Moneyball and the media

Sean O'Neill - More than the score (Tom Bateman/AQ)

Yes, Michael Lewis sold millions of copies of the book. Yes, it peaked into an up-and-coming mentality in sports management. Yes, a story about algorithms, pythagorean theorem and sabermetrics has been turned into a big budget motion picture staring one of world’s five biggest movie stars – Brad Pitt – and one of the five best actors of his generation – not Brad Pitt.

For those of you who live under a rock or flunked Grade 10 math like me, Moneyball looks at how baseball’s Oakland Athletics competed against teams with severe financial advantages. The generational divide is evident when general manager Billy Beane, played by Pitt, tells his much older scouts that the best way to produce a competitive ball team on the A’s shoestring budget is analyzing players through statistics and not natural skill or intangibles.

But while Moneyball does a great job of showcasing how the statistics revolution has made its mark in baseball management (which is the easiest sport for this type of analysis because it’s a series of one-on-one battles as opposed to a fluid game like soccer, basketball or hockey), it’s not the only world that has felt a ripple effect.

Jonah Keri knows this well. The 37-year-old Montreal native and baseball writer for Bill Simmons’ must-click got introduced to the world of baseball analytics when he was nine when his father bought him The Bill James Abstract.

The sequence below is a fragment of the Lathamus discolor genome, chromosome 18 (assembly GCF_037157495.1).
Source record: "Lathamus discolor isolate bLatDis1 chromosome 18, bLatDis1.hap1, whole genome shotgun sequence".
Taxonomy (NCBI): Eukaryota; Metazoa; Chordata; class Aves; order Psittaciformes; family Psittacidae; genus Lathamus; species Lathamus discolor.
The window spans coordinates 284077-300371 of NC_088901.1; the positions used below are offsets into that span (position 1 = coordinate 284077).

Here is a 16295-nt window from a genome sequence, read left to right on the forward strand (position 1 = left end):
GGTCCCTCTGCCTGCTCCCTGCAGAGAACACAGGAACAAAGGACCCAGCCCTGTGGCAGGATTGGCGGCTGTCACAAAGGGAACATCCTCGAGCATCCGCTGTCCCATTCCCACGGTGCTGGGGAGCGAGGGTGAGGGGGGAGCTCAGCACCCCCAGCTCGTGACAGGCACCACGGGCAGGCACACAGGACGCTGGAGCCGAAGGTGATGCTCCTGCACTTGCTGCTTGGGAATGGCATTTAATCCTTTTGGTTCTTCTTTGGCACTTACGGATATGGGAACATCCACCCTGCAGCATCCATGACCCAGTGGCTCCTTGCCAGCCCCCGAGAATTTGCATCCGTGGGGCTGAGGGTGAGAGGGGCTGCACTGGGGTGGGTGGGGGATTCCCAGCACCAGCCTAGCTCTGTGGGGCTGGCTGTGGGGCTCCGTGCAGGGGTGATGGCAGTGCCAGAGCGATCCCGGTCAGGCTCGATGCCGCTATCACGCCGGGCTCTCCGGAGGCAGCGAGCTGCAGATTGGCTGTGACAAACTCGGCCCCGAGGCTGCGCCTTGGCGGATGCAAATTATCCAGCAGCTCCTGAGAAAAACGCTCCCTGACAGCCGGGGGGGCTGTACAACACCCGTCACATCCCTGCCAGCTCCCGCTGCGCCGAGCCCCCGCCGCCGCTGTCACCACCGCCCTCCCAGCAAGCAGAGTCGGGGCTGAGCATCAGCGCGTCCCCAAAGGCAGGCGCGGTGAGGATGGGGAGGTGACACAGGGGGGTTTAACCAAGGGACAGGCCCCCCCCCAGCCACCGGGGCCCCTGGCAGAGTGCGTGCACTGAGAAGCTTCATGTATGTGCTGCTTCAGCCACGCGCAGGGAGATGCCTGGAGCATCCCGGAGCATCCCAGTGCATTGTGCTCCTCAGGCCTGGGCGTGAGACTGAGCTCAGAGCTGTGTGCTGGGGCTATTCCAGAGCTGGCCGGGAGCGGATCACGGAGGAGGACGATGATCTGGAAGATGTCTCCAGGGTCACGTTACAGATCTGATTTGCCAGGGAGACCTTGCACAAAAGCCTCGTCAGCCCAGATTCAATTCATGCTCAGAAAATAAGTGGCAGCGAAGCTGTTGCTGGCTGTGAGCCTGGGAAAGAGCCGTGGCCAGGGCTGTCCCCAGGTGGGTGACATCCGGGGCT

James, the godfather of stats, influenced another generation of writers such as Rob Neyer at and then the Baseball Prospectus series which was first released in 1996. This was when Keri realized there was a market for this type of commentary.

“I was still a business writer at that point,” Keri said via email, “but when I started reading BP I thought, ‘Wow, this could have a future,’ and ‘Hey, maybe I could try that.'”

While it’s had more than a future, not everyone was receptive to the new way of thinking. Just like some old-school scouts saw Beane as a crackpot, the scribes who’ve covered baseball for decades saw the new-school writers as nerds stuck in front of their computers and living in their mother’s basements. Murray Chass vs. Nate Silver is a great example.

This didn’t mean anything to Keri.

“It was something new, so I imagine they were resistant to change,” said Keri. “Wasn’t a big concern of mine though. If anything, others’ resistance created more demand for a contrarian view.”

Keri is proof of this. He added to the growing volume of stats-based literature in March when he released the New York Times Bestseller The Extra 2%, which chronicled how the Tampa Bay Rays went from laughingstock to the World Series. (He is now working on a history of his beloved Montreal Expos).

If anything, the Moneyball revolution has shown that not only executives and writers can be smarter, but so can the sports fan.

While the archetype of a sports geek will always be a 350-lb man wearing a medium shirt, with a painted face, eating hot dogs and cursing out the referee, that’s not all fans can be. Sports fans have never had more information at their fingertips, and we have complicated math to thank.

“Demand and supply have kind of grown hand in hand,” said Keri. “More people are doing good work makes readers more likely to consume this stuff. More readers creates more demand for more good writers.”

And that cycle is easier to calculate than the power/speed number.